The nation’s transplant network is taking a long-awaited step to ease a serious disparity: Where you live affects whether you get a timely liver transplant or die waiting.
Desperate patients sometimes travel across the country to get on a shorter waiting list — if they can afford it. On Monday, the United Network for Organ Sharing is proposing a change, redrawing the map that governs how donated livers are distributed so patients wouldn’t need to leave home for better odds.
“We want to make sure we give everyone a fair opportunity to get a liver transplant,” said Dr. Ryutaro Hirose, chairman of the liver transplant committee at UNOS, which runs the nation’s transplant system. “It’s pretty much long overdue.”
The problem is that some parts of the country have fewer available organs, and higher demand for them, than others. That means someone in California or New York, among the toughest places to get a new liver, tends to be sicker before getting a transplant than someone in South Carolina or Washington state.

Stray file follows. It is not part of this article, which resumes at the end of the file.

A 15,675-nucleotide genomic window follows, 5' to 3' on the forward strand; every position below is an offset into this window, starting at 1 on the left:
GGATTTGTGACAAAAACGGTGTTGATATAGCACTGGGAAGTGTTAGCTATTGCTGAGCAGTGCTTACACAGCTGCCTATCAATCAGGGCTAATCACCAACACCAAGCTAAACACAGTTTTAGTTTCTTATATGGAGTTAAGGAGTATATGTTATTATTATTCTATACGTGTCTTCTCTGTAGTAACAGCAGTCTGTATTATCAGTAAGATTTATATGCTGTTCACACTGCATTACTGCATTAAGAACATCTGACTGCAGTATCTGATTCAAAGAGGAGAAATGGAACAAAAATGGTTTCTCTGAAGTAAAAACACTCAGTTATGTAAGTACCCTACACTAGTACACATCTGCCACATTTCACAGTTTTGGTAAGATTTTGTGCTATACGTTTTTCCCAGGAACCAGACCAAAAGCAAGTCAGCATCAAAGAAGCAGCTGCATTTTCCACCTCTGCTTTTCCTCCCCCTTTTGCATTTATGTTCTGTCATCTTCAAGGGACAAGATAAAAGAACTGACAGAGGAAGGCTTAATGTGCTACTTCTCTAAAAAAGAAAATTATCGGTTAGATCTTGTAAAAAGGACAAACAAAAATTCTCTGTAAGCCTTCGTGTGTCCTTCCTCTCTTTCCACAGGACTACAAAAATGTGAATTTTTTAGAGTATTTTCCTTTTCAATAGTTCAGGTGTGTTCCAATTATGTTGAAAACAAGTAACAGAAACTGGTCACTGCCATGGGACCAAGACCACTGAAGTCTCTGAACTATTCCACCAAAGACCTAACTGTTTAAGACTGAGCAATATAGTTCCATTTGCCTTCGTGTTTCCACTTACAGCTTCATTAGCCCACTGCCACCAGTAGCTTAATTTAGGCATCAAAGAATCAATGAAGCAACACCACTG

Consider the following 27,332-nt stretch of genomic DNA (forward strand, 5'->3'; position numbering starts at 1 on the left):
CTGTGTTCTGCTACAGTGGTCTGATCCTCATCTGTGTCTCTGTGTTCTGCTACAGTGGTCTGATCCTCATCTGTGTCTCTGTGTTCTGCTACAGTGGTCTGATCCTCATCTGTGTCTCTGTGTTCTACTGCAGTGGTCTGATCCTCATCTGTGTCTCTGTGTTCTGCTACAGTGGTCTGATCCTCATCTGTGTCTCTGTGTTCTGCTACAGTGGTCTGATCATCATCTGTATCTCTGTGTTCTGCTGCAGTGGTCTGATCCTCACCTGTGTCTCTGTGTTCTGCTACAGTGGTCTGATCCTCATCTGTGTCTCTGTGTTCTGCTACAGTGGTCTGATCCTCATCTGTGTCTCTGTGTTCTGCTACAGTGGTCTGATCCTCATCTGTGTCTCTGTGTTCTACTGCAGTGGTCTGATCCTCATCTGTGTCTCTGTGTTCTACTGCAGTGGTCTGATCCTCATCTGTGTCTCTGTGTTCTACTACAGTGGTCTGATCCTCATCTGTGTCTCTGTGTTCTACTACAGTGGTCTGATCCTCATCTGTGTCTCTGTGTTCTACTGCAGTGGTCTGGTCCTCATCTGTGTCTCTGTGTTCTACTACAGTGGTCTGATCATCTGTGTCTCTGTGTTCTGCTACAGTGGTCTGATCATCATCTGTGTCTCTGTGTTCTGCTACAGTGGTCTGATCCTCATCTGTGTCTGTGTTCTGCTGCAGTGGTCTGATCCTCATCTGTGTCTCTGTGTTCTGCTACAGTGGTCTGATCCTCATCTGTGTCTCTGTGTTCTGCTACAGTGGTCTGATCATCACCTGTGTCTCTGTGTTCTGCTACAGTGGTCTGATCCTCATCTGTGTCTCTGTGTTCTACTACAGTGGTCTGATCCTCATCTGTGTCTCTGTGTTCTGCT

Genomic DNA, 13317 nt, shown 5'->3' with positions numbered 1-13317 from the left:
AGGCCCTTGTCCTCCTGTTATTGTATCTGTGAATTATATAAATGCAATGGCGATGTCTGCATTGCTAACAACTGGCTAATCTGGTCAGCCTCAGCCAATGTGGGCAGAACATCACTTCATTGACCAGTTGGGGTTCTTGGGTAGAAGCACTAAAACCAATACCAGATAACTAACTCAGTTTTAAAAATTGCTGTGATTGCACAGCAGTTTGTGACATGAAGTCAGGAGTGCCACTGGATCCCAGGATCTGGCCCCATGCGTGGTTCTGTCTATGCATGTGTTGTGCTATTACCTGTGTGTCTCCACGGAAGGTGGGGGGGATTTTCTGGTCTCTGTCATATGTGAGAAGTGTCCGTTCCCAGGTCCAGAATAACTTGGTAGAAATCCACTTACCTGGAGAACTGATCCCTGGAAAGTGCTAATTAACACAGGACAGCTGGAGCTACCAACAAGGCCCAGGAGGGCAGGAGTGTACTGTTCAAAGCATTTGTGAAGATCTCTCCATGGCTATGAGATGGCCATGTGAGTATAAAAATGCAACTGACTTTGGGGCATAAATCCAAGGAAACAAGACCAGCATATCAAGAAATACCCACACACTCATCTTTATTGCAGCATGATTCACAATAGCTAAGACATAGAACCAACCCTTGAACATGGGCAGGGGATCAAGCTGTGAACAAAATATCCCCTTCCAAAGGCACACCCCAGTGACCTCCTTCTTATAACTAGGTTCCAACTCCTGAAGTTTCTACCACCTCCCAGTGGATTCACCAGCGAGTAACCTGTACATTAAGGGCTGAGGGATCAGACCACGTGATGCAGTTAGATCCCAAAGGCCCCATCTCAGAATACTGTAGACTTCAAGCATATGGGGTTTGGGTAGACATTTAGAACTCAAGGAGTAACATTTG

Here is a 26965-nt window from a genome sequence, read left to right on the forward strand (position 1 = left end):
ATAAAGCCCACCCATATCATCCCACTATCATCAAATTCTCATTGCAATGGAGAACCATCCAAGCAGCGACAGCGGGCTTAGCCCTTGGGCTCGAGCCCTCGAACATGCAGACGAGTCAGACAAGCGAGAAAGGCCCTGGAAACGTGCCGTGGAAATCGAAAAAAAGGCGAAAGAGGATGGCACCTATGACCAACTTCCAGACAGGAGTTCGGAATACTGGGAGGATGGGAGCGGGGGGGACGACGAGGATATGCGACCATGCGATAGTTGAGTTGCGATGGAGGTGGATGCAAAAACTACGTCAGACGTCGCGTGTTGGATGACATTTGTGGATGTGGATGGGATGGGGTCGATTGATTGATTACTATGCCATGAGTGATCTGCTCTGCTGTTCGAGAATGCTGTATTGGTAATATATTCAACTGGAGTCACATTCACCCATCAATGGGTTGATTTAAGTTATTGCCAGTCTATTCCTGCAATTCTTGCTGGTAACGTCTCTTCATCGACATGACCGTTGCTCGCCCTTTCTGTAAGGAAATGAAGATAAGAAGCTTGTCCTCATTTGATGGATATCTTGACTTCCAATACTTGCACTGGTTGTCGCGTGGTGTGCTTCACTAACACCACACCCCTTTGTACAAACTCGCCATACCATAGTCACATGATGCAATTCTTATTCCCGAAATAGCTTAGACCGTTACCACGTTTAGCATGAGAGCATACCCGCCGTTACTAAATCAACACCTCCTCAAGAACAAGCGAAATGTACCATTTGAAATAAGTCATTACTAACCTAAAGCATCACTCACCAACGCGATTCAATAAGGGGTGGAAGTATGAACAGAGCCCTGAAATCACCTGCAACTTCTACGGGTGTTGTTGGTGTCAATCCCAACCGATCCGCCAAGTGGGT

“There’s a huge difference in the risk of death on that waiting list depending on where you live,” said Hirose, a transplant surgeon at the University of California, San Francisco. Shifting the boundaries that determine where a liver is offered first “matches better the organ supply and demand.”
More than 14,600 people are on the waiting list for a new liver. Just over 7,100 received one last year — all but a few hundred from deceased donors — and more than 1,400 people died waiting.
The geographic disparity adds another hurdle.
Livers are offered first to (continue reading at WKRN)